After rounds of protests and legal action that went to the U.S. District Court the transfer went ahead. An Air Force C-141 jet carried the initial transfer of 64 Weteye bombs on August 12, 1981 to an air field at Dugway Proving Ground. The event was heavily covered by the media. The moves continued for the next three weeks and Weteyes were moved to the south area of the Tooele Army Depot, which became known as the Deseret Chemical Depot.
In 1996, the Deseret Chemical Depot began destruction operations of general chemical weapons. In the spring of 2001 destruction and demilitarization of the Weteyes began and the operation ended in December 2001 with the destruction of the last of 888 Weteyes.
Disposal and transfer issues
Public relations officials for the Deseret Chemical Depot asserted at the time that during the 2001 disposal operations there were "no problems". However, Eric Croddy reported in his 2005 book Weapons of Mass Destruction: An Encyclopedia of Worldwide Policy, Technology, and History that a number of issues came up during the destruction operations. One of those issues, that of leaking munitions, was an issue long before the weapons arrived at Deseret and the primary reason that Gov. Matheson and many Utah residents were opposed to the weapons transfer in the first place.
Other issues to surface during disposal operations were high levels of mercury contamination and the tendency of the aluminum casing to explode inside the decontamination furnace. Molten aluminum and water presents a potential explosion hazard and because the Weteye contained a liquid nerve agent the potential for an interaction of molten aluminum and the liquid agent existed. These issues combined to make the Weteye sufficiently difficult to dispose of that it required special handling.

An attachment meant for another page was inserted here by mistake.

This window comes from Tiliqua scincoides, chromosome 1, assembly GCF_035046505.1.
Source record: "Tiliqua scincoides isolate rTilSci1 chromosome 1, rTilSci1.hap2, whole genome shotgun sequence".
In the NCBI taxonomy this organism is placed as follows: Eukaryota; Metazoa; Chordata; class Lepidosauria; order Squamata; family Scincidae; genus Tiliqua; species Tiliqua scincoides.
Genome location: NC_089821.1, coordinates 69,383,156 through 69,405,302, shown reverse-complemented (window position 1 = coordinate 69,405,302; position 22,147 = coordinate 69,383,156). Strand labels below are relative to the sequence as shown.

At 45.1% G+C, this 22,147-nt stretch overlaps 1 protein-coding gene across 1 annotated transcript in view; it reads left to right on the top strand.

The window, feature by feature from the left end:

- Bauman, Joe. "Final goodbye for the 'Weteye'", Deseret News (Salt Lake City), December 26, 2001, accessed December 17, 2008.
- Croddy, Eric (2005). Weapons of Mass Destruction: An Encyclopedia of Worldwide Policy, Technology, and History. ABC-CLIO. p. 325. ISBN 1-85109-490-3. Retrieved 18 December 2008.
- Friedman, Norman (1983). U.S. Aircraft Carriers: An Illustrated Design History. Naval Institute Press. p. 387. ISBN 0-87021-739-9. Retrieved 18 December 2008.
- Staff. "Minute Amount of Nerve Gas Is Found in Bomb Container", The New York Times, August 26, 1981, accessed December 17, 2008.
- "GOVERNOR (1977-1985 : MATHESON): Weteye Nerve Gas Bomb Records 1960-1982", Utah State Archives and Records Service, Series 19410, accessed December 17, 2008.
- Committee on Review and Evaluation of the Army Chemical Stockpile Disposal Program, U.S. National Research Council. Review of Systemization of the Tooele Chemical Agent Disposal Facility, (Google Books), National Academies Press, 1996, p. 62, (ISBN 0309054869).
- "Attachment 14: Demilitarization Miscellaneous Treatment Units", Utah Department of Environmental Equality, Hazardous Waste Branch: Chemical Demilitarization Section, August 2005, accessed December 21, 2008.